Ceramic Candlestick Bedside Lamp
Materials: Round base with a handle. Orange enameled ceramics (earthenware or stoneware). White opal satin glass globe. White Bakelite socket.
Height: 21 cm / 8.26”
Width: ∅ 14 cm / 5.51”
Base: ∅ 13,4 cm / 5.27”
Electricity: 1 bulb E14, 1 x 40 watt maximum, 110/220 volt.
Not any type of light bulb can be used. Preferably a small (candlestick form) one. The opening in the glass globe is small.
Period: 1960s – Mid-Century Modern.
Designer: Cari Zalloni (1937-2012) – attributed.
Manufacturer: Steuler-Keramik, Höhr-Grenzhausen, Germany – attributed, no label present.
Cari Zalloni, born August 20, 1937 in Athens, Greece was a designer. His father was a Greek-Italian descent and his mother came from Austria. At first he lived in Greece, but the mother moved back to Vienna after the death of his father (1947). There he completed his high school diploma. He graduated from the University of Applied Arts in Vienna for a master’s degree in design. In 1960 he began his work as a designer.
Zalloni went to Siena in Italy were he designed furniture, but after two years he went to Germany to work as an independent designer. He designed various glasses series for the ornamental ceramics company Steuler-Keramik and for the Glashütte Maximiliansau. He moved to Salzburg in 1962.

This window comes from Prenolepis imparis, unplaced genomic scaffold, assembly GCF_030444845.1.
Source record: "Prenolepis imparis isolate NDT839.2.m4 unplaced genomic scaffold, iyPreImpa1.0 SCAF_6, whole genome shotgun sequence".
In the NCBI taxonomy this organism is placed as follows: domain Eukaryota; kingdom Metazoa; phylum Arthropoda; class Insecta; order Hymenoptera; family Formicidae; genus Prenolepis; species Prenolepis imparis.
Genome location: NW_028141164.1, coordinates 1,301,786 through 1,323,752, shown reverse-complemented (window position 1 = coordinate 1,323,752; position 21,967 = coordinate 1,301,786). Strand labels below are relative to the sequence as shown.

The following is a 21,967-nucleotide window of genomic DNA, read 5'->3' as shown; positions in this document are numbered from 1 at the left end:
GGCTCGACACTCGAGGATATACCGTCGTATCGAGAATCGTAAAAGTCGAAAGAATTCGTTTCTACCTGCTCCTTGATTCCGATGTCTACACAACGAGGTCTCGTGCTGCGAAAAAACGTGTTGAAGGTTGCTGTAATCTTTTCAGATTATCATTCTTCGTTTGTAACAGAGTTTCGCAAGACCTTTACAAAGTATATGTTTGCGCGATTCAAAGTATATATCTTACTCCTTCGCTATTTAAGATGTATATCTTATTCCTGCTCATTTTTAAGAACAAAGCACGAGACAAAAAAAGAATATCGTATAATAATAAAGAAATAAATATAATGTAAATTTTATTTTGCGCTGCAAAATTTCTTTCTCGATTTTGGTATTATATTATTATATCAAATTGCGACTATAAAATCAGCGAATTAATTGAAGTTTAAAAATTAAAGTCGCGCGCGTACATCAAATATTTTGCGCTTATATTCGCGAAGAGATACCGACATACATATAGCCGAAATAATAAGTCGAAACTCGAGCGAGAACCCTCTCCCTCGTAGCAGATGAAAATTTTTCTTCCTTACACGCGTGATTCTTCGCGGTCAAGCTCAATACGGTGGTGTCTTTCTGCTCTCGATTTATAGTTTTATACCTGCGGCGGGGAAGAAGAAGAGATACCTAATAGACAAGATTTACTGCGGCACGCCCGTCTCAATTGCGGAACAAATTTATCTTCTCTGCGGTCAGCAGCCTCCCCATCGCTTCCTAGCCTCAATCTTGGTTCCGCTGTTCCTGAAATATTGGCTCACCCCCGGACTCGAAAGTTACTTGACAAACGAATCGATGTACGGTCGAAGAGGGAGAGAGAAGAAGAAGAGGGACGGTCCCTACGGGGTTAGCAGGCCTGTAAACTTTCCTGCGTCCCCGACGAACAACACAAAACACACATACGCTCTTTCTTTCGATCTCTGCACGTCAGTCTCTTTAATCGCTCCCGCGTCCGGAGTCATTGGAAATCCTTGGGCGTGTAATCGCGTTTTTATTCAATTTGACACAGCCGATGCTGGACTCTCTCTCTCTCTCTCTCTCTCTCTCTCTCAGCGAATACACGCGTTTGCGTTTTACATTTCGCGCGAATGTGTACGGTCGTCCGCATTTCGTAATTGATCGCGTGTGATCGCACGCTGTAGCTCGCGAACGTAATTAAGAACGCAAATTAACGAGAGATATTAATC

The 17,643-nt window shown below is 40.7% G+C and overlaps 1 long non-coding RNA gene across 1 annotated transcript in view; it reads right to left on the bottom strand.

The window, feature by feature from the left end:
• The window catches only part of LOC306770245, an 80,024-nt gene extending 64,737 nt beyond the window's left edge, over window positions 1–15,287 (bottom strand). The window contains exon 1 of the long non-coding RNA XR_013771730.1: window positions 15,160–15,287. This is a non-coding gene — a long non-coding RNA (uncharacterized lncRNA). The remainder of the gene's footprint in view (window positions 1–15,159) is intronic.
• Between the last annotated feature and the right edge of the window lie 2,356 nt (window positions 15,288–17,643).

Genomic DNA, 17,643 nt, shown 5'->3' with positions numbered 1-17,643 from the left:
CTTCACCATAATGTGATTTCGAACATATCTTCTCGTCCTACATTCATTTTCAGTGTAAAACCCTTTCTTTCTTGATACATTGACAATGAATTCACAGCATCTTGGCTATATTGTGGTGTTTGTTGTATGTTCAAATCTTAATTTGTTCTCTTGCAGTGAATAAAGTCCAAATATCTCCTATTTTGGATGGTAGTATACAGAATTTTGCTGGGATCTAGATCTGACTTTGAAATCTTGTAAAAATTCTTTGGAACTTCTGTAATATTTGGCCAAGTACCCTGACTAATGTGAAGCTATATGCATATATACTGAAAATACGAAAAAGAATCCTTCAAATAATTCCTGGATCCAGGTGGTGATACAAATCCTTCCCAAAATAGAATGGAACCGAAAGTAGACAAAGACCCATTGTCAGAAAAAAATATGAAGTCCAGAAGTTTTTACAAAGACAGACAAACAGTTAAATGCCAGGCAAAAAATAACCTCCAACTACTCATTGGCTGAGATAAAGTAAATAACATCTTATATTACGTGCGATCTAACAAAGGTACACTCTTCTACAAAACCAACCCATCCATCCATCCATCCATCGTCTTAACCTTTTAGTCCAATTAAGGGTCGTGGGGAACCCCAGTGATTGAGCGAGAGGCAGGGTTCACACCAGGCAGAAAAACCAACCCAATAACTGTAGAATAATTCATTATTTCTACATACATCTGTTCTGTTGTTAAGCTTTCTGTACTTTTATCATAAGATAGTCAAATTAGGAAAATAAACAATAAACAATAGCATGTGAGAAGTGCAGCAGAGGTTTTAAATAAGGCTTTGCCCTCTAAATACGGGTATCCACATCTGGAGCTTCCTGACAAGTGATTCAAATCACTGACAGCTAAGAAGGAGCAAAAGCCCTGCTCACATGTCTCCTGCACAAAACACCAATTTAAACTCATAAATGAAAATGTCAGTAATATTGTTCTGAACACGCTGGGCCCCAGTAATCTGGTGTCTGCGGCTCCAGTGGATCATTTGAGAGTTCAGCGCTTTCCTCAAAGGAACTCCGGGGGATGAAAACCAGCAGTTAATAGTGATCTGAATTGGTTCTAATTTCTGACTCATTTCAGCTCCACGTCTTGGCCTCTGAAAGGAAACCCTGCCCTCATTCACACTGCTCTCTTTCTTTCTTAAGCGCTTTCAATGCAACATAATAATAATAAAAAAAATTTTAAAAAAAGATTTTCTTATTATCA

Cari Zalloni was known as the chief designer of the eye optics company Cazal Eyewear. He also designed drinking glasses and winter sports equipment. Most recently he lived near Graz, Austria. He died from the effects of heart surgery in 2012.
Steuler was founded by Georg Steuler in 1908. Georg Steuler developed the world’s first acid-resistant mastic (potash water glaze) and laid the foundation stone for Steuler Industriewerke (until 2010). Steuler-Keramik was a part of the company.
Today Steuler is a group of companies specializing in industrial corrosion protection, plant construction/environmental technology and tiles. The group develops, produces and installs corrosion-resistant and fire-resistant materials, as well as lining technologies for the chemical industry, in metal recovery plants, in power plants and special waste incineration plants as well as in the iron and steel industry.
The switch on this light is made by Vimar, an Italian company located in Marostica, some 100 km (60 miles) from Venice. Vimar was founded at the end of World War II, on May Day 1945. They started in a former hat factory with the production of products for the residential use of electricity, based on elements obtained by molding thermosetting resin. The Vimar company still exists.